What a PhD Has and Hasn’t Taught Me

A (weird) year into industry

A year ago, I took a “leap of faith” to join a product engineering team instead of doing research right out of PhD (after figuring out that this is the hat that suits me best — see The HCI PhD’s Guide to Choosing a Hat). After such a weird year (thanks 2020), I am surprised by how many things are transferable out of PhD that I didn’t expect, and at the same time, how many skills that are lacking from the training. So here is my best attempt to provide some observations and comparisons between industry and academia (in particular, the PhD training). I am particularly incentivized to write this after coming across Syllabus for Eric's PhD students. Regardless of which side you are on, I hope you find the other side’s perspective interesting and useful.

First, on transferable skills — the fact that I am writing this on a Friday evening drinking wine and finding it actually really enjoyable is the result/proof of the most useful skill out of PhD — writing, fast and well, in that order. According to my advisor, I was a beautiful writer before the PhD program but I digressed too much. After I began to write paper with my advisor, however, the floral style gradually went away and I finally ended up writing most similarly to my advisor — and I suspect also my advisor’s advisor. There is a certain concise and logical style to it, although these days, I cut myself loose a bit. The secret to good writing, really, is quantity over quality. The fact that I am used to putting ideas down into words gives me a huge advantage in industry. This is especially true at a big organization such as Google, when people jokingly call themselves “doc”-engineer. You come up with ideas, great. Anyone in academia comes up with hundreds of ideas every day. It is only when you publish that you solidify these ideas under your authorship, your name, at the same time contributing the collective knowledge of science. Similarly, at big companies, writing is also a very scalable way of collaborating and leading.

Image may contain: 2 people, text that says 'The manuscript is very interesting, very well-written and well-argued. Recommendation: REJECT'

Via Facebook Group: Reviewer 2 Must Be Stopped

So writing was the obvious one. There was another transferable skill that surprised — peer review, on both ends. Let me explain. Now being the performance review season at companies, people seem to overall hate and struggle with the process much. At its core, performance review is similar to a peer review publication process, where you have peer reviewers (other researchers or colleagues, anonymous or not), meta reviewers (your manager or above), and meetings where people discuss the cases (calibration meetings and promotion committee meetings at companies where ratings and promo cases are discussed, and program committee meetings at conferences where borderline papers and awards are discussed). As a PhD student, you get familiarized, quickly hurt (unless you are just a genius in which case my hat tip to you), and then somewhat jaded about the entire process. Along the way you probably produce some memes about it too and there is a certain degree of dry humor and randomness to the process. On the flip side, as a peer, you also need to write paper or peer reviews, which take a significant amount of time and learning to do well (I still find Dan Cosley’s How I review papers to be the most useful guide.) All this is to say, in the peer review process you learn that presenting oneself accurately isn’t easy; there is some randomness to the process; you learn to be part of the process that tries the best to evaluate your peers and hopefully become a useful and constructive reviewer and eventually one of the people running the show. There is no need to take it personal. But at the same time, there are tricks to do it well.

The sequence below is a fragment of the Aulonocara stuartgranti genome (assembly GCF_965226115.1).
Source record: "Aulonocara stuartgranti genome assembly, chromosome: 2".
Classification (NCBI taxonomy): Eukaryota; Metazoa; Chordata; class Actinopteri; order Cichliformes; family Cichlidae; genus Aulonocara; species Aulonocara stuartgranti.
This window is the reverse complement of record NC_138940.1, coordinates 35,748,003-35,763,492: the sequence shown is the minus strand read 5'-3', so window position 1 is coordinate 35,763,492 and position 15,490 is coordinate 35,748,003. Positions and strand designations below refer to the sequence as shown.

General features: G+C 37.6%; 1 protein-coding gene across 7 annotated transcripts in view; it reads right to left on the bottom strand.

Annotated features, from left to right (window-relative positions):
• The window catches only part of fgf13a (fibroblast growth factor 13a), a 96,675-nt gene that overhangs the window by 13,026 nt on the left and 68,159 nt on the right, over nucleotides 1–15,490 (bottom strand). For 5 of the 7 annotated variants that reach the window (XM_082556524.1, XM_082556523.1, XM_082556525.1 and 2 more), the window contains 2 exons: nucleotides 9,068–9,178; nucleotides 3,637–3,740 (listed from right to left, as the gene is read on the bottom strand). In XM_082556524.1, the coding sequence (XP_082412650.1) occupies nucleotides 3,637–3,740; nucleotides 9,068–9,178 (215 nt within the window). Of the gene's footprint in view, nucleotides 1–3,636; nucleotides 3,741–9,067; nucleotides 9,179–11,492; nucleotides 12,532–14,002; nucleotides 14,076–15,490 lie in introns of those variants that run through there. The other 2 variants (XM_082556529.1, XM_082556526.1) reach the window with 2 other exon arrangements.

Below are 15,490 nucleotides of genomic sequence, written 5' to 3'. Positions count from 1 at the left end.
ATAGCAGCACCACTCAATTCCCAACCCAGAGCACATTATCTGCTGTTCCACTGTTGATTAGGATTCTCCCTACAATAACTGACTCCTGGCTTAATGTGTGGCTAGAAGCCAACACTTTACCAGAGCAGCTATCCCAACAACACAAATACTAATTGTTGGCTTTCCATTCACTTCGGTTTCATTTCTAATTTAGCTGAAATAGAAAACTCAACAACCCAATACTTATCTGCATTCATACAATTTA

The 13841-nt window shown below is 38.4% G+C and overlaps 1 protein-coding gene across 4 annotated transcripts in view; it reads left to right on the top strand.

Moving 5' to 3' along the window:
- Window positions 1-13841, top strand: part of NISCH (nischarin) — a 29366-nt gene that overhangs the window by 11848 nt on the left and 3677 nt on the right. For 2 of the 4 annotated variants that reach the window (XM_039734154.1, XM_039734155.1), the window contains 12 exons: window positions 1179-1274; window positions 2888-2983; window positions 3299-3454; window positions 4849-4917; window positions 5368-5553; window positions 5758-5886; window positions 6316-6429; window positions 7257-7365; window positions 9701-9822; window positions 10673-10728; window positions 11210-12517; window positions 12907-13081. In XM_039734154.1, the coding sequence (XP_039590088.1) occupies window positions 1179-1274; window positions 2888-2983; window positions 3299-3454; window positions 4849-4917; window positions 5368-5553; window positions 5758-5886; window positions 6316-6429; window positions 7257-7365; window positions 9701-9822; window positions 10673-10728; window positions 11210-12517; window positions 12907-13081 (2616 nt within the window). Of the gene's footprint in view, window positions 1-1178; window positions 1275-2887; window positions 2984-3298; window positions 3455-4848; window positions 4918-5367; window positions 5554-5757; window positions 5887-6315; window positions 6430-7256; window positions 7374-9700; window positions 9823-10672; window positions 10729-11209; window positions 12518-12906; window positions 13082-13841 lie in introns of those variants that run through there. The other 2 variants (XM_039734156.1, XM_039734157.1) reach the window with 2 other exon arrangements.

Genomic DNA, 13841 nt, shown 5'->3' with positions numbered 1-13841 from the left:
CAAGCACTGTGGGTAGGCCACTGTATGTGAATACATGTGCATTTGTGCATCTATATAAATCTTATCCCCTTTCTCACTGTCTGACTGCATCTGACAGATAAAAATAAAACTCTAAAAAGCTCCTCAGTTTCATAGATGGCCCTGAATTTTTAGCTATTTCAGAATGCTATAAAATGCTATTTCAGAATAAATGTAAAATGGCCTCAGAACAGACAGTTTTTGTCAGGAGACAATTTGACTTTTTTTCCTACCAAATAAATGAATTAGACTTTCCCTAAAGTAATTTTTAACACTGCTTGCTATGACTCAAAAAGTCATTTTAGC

There are other similarities too. Small details such as knowing how to produce and present a solid graph (always have a title; label your axes; always cover your axes if presenting; give people time to read the graph, etc.). Bigger things like time management; how to be productive in solitude (which turns out to be a very useful skill during a pandemic); how to do literature/background review so that when you face a new problem, you know where to begin; how to give a good talk and handle Q&A; how to network (going to conferences, elevator pitch, cold emailing); how to synthesize smaller ideas into a coherent story (your paper v.s. research statement/dissertation); how to come up with ideas; risk management (think about that paper that had so many rejections); handling rejections (this is a big one) not personally; community building (mentoring others and serving on conference committee); perseverance; open-mindedness and curiosity; taste.

On the flip side, I recently noticed how inadequately I am trained for other useful, or even essential life skills. I am still working on coming up with a comprehensive list but here are some starter ideas:

  1. How to have difficult conversations.

  2. Negotiation.

  3. Conflict management.

  4. The art of loving (reading the book by Eric Fromm now.)

  5. Personal finances and investing.

So these are the things I am spending time reading about and thinking these days. Let me know if you have pointers or thoughts. As I am truly stunned about how little attention I paid to these aspects of the adult development compared to the intellectual pursuit during PhD years.

Thanks for reading my rambles. I hope you have a great weekend. And cheers.